Jerry Chesler – Attorney/Consultant, Chesler Consulting, LLC writes……
Lawyers who practice in states with legal cannabis know the highest hurdles to their clients’ success come from local zoning. Most practitioners in in non-legal cannabis states have not yet encountered this difficult reality.
Cannabis sales and production are both real estate intensive. They follow the three traditional rules of real estate: “location, location and location”. Dispensaries need the same things as any other retail establishment: access to their customer base; visibility; parking; and freeway access. Cultivation facilities need much (indoor and/or outdoor) space; security; access to retailers; and (reasonably priced) water and electricity. This sounds like any other business.
So what’s the issue? It is the age-old “NIMBY” (Not In My Back Yard) problem. Many towns, counties and municipalities have made conscious decisions to “zone out” cannabis operators. Even when the town allows it, protestors arrive from surprising places. I have clients with dispensaries that sponsor Little League teams. But I have seen Little Leagues oppose zoning of cannabis facilities that are near parks or future parks. People who have not been around cannabis for the past 50 years generally do not recognize the level of public pushback that can appear.
There are large swathes of eastern Washington State that allow no cannabis operations, despite their legality under state law because of local zoning. California is undergoing a boom in new zoning regulations as it prepares for cannabis regulation under the MMRSA (Medical Marijuana Regulation and Safety Act) (http://www.safeaccessnow.org/
Those of us in practice in legal cannabis states have learned that getting a cannabis ordinance passed is just the tip of the iceberg. Now that your clients are legal, they have to find some place to operate. And that is where local zoning takes over. Every location has some kind of local rules. They can be welcoming to the legal cannabis industry. But, more often, they are dead set against it.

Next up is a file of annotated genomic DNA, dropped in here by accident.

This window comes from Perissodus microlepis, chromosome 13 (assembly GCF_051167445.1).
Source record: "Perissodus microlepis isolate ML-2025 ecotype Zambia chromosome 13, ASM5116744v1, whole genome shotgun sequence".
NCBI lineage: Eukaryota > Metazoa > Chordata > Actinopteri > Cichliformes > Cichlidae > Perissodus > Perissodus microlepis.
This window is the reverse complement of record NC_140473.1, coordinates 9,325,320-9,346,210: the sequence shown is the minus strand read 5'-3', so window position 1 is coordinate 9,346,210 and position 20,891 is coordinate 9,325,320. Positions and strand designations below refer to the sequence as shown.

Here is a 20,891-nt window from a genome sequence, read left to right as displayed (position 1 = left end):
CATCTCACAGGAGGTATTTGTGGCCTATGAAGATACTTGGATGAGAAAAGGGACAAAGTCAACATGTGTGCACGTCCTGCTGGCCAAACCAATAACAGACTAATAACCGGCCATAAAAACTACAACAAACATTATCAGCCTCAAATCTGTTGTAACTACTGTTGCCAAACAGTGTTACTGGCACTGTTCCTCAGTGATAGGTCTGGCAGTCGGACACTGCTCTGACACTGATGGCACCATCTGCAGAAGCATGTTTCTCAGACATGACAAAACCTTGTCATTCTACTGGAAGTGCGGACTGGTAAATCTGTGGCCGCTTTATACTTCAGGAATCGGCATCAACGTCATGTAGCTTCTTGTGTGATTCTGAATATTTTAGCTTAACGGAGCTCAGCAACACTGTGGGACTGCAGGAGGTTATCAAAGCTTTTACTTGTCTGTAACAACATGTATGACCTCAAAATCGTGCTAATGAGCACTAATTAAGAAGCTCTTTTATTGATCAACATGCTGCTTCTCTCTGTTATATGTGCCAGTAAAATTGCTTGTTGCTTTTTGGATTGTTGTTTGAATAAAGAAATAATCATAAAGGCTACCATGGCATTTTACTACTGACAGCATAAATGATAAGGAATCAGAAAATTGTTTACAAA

Small towns and cities often are supported through organizations that provide materials like the Model Cities Proposed Zoning Ordinances. The proposals for medical cannabis seem designed to make operations as difficult as possible. They certainly do not take the operators’ concerns into account. Restrictions on hours of operation and deliveries tend to work against both the patients and the operators. The zoning rules don’t keep the operators out, as that often would be illegal.
The effect of these restrictive zoning policies is to push cannabis operations to the worst locations and limit the municipalities’ potential tax revenues. Fortunately, some reconsideration of these positions is starting to take place as the sky hasn’t fallen from the presence of medical cannabis establishments and their tax dollars spend just like everyone else’s.
We have seen well-documented reversals of restrictive zoning rules in Colorado and California. In Arizona, the rural town of Snowflake (http://www.azjournal.com/
The conflict between state and local rules was never more apparent than during the recent application period for the 31 remaining Arizona Medical Marijuana Dispensary Certificates (the “Licenses”) by the Arizona Department of Health Services (“AZDHS”)(http://azdhs.gov/
Of course, AZDHS is not in the planning and zoning business. The language of the regulation relates to zoning, but includes nothing about spacing, permitting and variance requirements. Planning and Zoning professionals at many of the cities took exception and refused to sign the AZDHS form. The largest city in Arizona, Phoenix, created its own procedure with a significant charge. Phoenix provides a confirmation letter on zoning, but will not sign the form.